Police commissioner vows to divert funds to cyber crime unit in five year 'vision' for Northamptonshire

Police and Crime Commissioner Stephen Mold launching his Police and Crime Plan at Guilsborough Academy.
Police and Crime Commissioner Stephen Mold launching his Police and Crime Plan at Guilsborough Academy.
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Northamptonshire's Police and Crime Commissioner vowed to make children's online safety a top priority as he launched his crime-tackling vision for the county in front of a school assembly.

Stephen Mold launched his new Police and Crime Plan at Guilsborough Academy this morning, setting out his strategic direction for policing over the next five years.

Stephen Mold.

Stephen Mold.

The document – which the PCC is required to produce by law within the first year of being in office – has been drawn up after a lengthy public consultation.

In a move away from his predecessor Adam Simmonds, Mr Mold's "strategic vision" does not make bold claims such as increasing the number of special officers or cut violent crime by 40 per cent.

Instead a key priority, he said, will be "keeping the young safe," which he said will see more funding to reduce cyber crime.

Mr Mold said: “I have always said that I would not rush into creating a new plan for the county, and instead that I would take the time to work closely with those who will play a key role in delivering a safer Northamptonshire to ensure we created a robust, well thought-out vision that will make a real difference to everyone living and working in the county.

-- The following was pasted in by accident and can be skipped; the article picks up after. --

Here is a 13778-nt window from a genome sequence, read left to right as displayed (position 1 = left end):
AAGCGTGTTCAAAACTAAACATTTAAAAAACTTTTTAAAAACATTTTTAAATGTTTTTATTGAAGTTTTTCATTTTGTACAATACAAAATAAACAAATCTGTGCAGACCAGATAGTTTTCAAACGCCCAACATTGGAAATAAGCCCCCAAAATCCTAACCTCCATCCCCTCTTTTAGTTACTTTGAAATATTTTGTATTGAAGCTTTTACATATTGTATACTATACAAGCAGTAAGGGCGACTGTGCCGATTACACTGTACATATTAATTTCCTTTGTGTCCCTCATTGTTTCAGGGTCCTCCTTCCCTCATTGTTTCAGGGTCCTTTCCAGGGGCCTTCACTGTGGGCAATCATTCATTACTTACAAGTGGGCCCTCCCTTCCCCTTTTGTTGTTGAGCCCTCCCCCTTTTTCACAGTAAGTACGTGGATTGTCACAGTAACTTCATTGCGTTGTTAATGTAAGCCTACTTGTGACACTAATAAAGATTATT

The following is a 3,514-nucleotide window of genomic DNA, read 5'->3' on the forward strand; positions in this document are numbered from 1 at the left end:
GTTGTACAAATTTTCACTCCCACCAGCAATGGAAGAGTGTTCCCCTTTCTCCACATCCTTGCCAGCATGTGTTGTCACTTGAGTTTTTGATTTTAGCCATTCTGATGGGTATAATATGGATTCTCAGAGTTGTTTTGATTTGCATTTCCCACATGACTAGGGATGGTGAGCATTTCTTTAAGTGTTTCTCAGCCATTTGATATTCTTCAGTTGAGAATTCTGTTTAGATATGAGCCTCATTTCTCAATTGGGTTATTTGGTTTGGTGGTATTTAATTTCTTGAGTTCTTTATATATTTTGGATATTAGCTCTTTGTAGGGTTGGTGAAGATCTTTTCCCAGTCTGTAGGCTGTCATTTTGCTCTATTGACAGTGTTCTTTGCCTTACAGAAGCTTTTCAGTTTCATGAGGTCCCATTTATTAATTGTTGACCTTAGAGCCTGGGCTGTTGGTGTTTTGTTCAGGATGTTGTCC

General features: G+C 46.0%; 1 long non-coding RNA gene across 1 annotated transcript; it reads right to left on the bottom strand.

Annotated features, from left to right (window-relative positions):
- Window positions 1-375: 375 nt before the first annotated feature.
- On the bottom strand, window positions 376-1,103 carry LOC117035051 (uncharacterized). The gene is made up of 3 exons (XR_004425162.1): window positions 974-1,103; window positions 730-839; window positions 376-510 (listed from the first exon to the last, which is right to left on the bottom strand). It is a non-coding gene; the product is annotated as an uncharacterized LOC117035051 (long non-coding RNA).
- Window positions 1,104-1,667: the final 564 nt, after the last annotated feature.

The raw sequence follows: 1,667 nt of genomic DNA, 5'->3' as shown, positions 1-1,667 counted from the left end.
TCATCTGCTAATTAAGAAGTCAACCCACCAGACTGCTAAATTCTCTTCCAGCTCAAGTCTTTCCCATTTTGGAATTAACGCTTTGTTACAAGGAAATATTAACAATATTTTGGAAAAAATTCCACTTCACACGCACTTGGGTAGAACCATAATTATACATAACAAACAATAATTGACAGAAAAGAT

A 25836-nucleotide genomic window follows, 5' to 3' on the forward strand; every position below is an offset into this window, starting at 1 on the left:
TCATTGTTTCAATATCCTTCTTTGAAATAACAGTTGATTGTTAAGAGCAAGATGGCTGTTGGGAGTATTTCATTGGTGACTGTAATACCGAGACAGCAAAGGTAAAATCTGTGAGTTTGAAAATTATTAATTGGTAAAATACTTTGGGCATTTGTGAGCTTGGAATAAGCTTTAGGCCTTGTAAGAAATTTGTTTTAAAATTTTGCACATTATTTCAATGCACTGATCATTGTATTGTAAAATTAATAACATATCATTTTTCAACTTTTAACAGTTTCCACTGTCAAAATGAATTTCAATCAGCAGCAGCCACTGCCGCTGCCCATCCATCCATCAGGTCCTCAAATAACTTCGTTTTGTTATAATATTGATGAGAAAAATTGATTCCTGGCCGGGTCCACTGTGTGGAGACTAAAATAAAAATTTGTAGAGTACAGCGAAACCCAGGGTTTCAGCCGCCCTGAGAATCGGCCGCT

"I believe this is exactly what we have achieved.

Last week Mr Mold announced a £2million pledge to create 46 new "frontline roles," which he said would include 30 new beat bobbies and an increase in numbers at its cyber-crime unit.

Guilsborough Academy was chosen for the launch this morning, as it coincided with the school's Cyber-Safety Week.

Felix Wright, from Year 11, said: "It's important because cyber bullying is becoming more common. People can say things online and not see the impact it has on others. You can't see yourself hurting them, so they might do it more often."

The pupils at Guilsborough Academy, like those at schools across the county, cover online safety in lessons, but they said more could be done to educate young people about the risks and about cyberbullying.

The Police and Crime plan also highlights other key priorities, including:

- Increasing the awareness and reporting of child exploitation

- Intervening at the earliest opportunity to divert young people from being the victims or offenders of the future

- Increase accessibility to and visibility of policing in both urban and rural areas

- Helping police officers to spend more time on the frontline by providing them with "enabling technology" so they have to spend less time on paper work and more time in the community.

- Tackling Modern Slavery and Human Trafficking

- Reducing alcohol-related crime

- Reducing the number of burglaries in the county